Israel has a population of approximately 7.8 million, or a million fewer than the state of New Jersey. It is among the world's most affluent nations, with a per capita income similar to that of the European Union. Israel's unemployment rate of 5.6% is much better than America's 9.1%, and Israel's net trade, earnings, and payments is ranked 48th in the world while the US sits at a dismal 198th.
Yet Israel receives approximately 10% of America's foreign aid budget every year. The US has, in fact, given more aid to Israel than it has to all the countries of sub-Saharan Africa, Latin America, and the Caribbean combined
- which have a total population of over a billion people. And foreign aid is just one component of the staggering cost of our alliance with Israel.
Given the tremendous costs, it is critical to examine why we lavish so much aid on Israel, and whether it is worth Americans' hard-earned tax dollars. But first, let's take a look at what our alliance with Israel truly costs.
Before the Iraq War in 2003
Direct Foreign Aid
According to the Congressional Research Service , the amount of official US aid to Israel since its founding in 1948 tops $112 billion, and in the past few decades it has been on the order of $3 billion per year. (In 2011, for example, this amounted to over $8.2 million every single day.
But this money is only part of the story. For one thing, Israel gets its aid money at the start of each year, unlike other nations. This is significant: It means Israel can start earning interest on the money right away. And it costs the US more than the typical year-end disbursements because the US government operates at a deficit, so it must borrow this money to pay Israel and then pay interest on the amount all year.
Israel is also the only recipient of US military aid that is allowed to use a significant portion annually to purchase products made by Israeli companies instead of US companies. (The costs to Americans caused by this unique perk are discussed below.)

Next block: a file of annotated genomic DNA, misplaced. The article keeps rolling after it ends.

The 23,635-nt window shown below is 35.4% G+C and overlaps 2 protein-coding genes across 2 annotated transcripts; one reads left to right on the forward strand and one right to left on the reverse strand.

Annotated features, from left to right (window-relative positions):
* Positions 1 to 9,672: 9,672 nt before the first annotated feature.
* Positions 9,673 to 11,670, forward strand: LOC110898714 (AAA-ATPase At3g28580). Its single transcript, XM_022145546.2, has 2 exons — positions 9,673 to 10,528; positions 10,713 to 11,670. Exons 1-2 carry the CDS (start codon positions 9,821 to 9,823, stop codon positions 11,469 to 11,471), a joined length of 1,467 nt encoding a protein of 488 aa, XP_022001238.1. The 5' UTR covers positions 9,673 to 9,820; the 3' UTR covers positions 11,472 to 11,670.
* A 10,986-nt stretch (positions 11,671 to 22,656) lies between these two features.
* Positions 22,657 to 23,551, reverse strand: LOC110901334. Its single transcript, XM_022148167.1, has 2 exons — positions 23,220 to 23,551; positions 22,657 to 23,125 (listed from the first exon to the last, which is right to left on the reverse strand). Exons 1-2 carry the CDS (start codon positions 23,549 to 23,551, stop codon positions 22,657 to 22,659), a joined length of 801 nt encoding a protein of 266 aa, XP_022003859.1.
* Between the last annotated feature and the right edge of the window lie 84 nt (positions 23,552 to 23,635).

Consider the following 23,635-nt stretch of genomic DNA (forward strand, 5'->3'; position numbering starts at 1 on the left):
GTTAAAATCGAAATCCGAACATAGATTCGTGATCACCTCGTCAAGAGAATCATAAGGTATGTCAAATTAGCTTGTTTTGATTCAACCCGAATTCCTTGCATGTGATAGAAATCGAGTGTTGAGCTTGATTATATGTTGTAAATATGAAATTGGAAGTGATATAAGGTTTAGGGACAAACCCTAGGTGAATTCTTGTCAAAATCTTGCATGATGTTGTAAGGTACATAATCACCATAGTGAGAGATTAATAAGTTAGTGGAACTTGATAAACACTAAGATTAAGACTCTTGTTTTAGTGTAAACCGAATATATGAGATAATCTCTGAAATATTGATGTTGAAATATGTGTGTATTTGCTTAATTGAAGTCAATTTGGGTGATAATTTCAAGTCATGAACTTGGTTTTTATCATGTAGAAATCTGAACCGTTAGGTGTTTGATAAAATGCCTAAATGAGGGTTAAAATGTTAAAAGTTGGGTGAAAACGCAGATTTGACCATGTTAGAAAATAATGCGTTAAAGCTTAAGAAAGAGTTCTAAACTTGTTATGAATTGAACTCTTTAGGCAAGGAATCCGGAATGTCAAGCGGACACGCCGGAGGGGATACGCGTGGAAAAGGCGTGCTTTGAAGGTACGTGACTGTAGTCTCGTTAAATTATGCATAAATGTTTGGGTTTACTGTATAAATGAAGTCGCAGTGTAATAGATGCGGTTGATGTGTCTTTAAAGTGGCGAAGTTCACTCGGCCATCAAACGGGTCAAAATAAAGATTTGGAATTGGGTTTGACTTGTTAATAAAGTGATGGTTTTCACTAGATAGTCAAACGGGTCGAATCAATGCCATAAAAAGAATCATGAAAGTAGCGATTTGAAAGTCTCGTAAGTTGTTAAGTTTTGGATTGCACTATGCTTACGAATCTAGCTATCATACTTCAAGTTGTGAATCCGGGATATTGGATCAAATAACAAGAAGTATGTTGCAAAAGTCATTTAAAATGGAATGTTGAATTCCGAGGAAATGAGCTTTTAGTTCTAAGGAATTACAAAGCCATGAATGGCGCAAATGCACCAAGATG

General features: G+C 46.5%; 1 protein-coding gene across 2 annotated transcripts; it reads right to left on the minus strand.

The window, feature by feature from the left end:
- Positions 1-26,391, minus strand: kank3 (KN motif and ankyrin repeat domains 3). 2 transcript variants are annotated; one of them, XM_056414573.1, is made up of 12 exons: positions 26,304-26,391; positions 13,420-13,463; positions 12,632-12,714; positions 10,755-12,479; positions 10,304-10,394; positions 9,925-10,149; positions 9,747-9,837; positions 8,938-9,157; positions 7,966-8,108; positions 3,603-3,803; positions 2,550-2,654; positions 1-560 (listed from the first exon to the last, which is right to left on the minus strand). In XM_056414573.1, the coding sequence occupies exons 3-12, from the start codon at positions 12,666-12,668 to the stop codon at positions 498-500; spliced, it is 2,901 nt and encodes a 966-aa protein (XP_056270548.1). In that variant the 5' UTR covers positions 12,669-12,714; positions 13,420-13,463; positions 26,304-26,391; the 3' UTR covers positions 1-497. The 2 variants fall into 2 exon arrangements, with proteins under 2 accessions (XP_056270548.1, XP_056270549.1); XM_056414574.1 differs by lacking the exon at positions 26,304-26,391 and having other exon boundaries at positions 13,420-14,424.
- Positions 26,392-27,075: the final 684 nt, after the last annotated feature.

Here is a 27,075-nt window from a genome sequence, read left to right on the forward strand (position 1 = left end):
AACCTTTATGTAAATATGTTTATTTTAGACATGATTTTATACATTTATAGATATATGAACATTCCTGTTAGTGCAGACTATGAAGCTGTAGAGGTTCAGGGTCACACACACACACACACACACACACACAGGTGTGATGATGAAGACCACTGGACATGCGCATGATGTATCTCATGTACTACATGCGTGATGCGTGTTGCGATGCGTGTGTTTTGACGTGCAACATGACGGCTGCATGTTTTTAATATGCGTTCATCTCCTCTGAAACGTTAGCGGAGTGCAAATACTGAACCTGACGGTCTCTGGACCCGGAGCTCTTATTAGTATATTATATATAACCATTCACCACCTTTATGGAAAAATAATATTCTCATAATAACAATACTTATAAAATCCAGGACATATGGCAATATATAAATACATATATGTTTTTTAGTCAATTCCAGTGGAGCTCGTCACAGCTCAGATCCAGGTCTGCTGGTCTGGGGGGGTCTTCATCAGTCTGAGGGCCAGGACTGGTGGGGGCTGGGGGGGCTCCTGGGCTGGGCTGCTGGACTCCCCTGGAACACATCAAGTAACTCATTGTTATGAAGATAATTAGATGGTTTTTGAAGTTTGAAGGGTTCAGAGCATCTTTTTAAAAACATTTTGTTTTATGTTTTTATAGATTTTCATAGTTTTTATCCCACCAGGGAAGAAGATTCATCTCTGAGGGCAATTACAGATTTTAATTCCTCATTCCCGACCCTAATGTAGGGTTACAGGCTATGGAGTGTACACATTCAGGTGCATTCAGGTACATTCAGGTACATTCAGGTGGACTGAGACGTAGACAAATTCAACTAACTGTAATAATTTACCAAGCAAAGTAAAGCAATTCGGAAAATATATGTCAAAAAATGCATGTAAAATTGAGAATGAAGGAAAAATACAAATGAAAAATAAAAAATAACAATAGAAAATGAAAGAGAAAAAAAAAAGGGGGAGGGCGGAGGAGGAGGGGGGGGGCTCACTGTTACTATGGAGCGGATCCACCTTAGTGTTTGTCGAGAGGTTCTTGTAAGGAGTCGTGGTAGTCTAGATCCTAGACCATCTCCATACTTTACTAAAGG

In addition, the US gives roughly $2 billion per year to Egypt and Jordan in aid packages arranged largely in exchange for peace treaties with Israel. The treaties don't include justice for Palestinians, and are therefore deeply unpopular with the local populations.
On top of this, the US gives roughly half a billion to the Palestinian Authority each year, much of it used to rebuild infrastructure destroyed by Israel and to bolster an economy stifled by the Israeli occupation. This would be unnecessary if Israel were to end the occupation and allow the Palestinians to build a functioning and self-sustaining economy.
Yet there's still much more to the story, because parts of US aid to Israel are buried in the budgets of various US agencies, mostly the Department of Defense. For example, since at least 2006, the American Defense budget has included between $130 and $235 million per year for missile defense programs in Israel.
In all, direct US disbursements to Israel amount to approximately 10% of all U.S. aid abroad, even though Israelis only make up 0.001% of the world's population. In other words, on average, Israelis receive 10,000 times more US foreign aid per capita than other people throughout the world, despite the fact that Israel is one of the world's more affluent nations.
 And that number rises significantly when one considers disbursements to Egypt, Jordan, and the Palestinian Authority and Defense spending on behalf of Israel.